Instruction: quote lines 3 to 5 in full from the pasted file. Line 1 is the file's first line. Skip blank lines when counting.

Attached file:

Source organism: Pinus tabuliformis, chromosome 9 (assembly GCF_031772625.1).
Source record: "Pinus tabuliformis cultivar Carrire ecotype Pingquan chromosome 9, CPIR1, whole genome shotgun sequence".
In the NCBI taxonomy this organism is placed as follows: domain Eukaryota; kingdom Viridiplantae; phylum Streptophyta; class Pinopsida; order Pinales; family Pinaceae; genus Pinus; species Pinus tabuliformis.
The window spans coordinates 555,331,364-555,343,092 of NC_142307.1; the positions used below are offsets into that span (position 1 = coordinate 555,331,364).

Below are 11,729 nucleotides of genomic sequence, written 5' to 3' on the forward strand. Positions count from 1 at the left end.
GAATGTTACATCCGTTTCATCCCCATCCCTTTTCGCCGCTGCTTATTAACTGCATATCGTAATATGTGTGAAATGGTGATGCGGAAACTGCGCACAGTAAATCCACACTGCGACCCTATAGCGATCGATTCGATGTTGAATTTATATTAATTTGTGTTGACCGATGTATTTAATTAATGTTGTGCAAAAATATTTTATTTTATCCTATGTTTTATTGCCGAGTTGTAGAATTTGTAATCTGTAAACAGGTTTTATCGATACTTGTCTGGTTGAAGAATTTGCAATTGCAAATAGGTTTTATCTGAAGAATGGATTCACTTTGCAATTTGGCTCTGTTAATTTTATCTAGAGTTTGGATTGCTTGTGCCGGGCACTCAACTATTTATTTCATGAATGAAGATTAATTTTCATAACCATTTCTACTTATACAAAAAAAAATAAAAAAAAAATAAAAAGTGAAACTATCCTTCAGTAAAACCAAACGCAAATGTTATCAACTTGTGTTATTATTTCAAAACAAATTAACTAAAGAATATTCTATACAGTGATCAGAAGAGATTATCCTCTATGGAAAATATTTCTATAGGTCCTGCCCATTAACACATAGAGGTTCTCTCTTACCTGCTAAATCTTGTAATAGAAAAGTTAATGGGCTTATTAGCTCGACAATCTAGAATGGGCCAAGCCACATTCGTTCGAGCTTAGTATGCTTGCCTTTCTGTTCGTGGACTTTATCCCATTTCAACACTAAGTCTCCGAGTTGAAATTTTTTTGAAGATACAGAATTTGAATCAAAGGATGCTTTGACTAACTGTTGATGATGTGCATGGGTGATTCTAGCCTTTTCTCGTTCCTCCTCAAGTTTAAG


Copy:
In the NCBI taxonomy this organism is placed as follows: domain Eukaryota; kingdom Viridiplantae; phylum Streptophyta; class Pinopsida; order Pinales; family Pinaceae; genus Pinus; species Pinus tabuliformis.
The window spans coordinates 555,331,364-555,343,092 of NC_142307.1; the positions used below are offsets into that span (position 1 = coordinate 555,331,364).

Below are 11,729 nucleotides of genomic sequence, written 5' to 3' on the forward strand. Positions count from 1 at the left end.